The interpersonal dimension of emotion regulation in the field of sport has lately received a burgeoning interest. Nevertheless, how and why athletes regulate their teammates' emotions in competitive setting remains unclear. Across two studies within a team sport context, we uncovered athletes' mechanisms for, and reasons to regulate teammates' emotions during competition. In Study 1, we investigated how rugby (N = 22 males) players' emotions were self- and interpersonally regulated during games. Findings revealed the emergence of a continuum of self-involvement in the regulatory processes, wherein two forms of emotion regulation co-existed: self-regulation (total self-involvement) and interpersonal regulation, which included co-regulation (partial self-involvement; regulation with others) and extrinsic regulation (no self-involvement; regulation by/of others). In Study 2, we examined the motives that lead rugby (n = 30 males) players to use interpersonal extrinsic regulation strategies during games. Interview data indicated that players regulated teammates' emotions for altruistic reasons (to help a teammate), egoistic reasons (for one's own benefits), or both. Overall, our findings further knowledge to better understand interpersonal emotion regulation within competitive team sport contexts. From an applied perspective, findings highlight the role that both individual goals and ego involvement may play in optimising efficient interpersonal regulation during competition at team level.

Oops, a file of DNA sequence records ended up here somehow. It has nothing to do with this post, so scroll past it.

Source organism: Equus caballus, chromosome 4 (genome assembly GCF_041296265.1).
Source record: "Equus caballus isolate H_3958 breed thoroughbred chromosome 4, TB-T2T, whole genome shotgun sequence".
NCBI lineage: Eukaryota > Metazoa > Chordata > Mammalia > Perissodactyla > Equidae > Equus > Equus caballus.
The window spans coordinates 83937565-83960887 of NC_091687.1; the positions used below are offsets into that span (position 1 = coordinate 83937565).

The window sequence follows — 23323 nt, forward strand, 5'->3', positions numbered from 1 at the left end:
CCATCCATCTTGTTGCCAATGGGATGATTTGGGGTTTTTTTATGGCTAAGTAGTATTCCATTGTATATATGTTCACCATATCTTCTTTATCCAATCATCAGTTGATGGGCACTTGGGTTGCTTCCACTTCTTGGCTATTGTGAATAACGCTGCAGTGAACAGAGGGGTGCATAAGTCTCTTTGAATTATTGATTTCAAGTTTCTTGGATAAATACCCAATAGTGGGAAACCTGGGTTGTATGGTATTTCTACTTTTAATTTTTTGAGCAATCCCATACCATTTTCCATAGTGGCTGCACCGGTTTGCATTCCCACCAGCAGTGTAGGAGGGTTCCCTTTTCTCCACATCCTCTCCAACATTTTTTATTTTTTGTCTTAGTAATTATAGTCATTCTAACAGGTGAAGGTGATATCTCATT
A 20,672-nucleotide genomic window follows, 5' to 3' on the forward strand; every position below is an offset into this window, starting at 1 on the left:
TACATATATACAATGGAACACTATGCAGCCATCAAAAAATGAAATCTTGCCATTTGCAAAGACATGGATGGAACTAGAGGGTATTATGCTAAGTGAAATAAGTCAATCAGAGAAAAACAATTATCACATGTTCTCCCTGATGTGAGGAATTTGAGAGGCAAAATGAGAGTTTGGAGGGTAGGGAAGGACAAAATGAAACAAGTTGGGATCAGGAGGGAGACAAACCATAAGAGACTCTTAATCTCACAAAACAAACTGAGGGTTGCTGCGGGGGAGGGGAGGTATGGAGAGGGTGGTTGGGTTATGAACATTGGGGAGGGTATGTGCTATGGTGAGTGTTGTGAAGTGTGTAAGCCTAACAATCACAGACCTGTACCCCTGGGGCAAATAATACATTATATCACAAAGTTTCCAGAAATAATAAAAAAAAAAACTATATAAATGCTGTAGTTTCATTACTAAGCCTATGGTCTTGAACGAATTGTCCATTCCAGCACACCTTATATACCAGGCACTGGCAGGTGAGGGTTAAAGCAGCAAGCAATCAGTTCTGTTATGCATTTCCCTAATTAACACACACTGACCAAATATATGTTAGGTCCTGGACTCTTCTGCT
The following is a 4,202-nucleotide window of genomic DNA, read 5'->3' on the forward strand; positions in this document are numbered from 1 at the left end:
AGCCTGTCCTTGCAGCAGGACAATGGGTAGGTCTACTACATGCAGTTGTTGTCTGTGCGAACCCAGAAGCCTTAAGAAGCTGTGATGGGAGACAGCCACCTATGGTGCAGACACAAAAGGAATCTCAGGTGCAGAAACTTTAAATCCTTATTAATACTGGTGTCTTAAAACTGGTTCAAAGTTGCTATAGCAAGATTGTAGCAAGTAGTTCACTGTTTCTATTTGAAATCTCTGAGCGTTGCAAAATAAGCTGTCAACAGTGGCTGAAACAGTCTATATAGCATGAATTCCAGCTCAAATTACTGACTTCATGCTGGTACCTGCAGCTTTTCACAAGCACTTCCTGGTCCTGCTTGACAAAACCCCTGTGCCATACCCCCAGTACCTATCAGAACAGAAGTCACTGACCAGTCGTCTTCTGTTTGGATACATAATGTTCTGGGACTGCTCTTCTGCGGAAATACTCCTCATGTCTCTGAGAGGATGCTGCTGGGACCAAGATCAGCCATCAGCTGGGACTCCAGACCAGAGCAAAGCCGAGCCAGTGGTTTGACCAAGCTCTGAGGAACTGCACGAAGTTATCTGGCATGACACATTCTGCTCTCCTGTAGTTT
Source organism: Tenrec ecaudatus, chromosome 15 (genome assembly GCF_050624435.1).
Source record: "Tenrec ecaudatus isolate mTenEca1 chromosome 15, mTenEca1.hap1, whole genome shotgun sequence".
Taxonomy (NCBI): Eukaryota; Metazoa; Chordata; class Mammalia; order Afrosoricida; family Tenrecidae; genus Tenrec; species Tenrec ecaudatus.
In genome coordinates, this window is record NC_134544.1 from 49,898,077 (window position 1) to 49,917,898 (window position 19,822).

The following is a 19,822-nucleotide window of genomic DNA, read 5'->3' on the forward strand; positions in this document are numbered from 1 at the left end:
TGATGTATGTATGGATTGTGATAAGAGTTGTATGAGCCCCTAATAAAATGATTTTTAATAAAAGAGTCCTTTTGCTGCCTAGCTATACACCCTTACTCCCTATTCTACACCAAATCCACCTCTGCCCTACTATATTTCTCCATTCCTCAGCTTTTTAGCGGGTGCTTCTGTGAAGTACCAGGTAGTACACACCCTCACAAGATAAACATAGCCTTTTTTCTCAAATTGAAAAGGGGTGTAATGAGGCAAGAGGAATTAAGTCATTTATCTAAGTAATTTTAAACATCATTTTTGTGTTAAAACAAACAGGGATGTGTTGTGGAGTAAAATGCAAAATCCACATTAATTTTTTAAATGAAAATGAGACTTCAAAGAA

|Original language||English (US)|
|Number of pages||16|
|Journal||International Journal of Sport and Exercise Psychology|
|State||Published - Aug 8 2017|
All Science Journal Classification (ASJC) codes
- Social Psychology
- Applied Psychology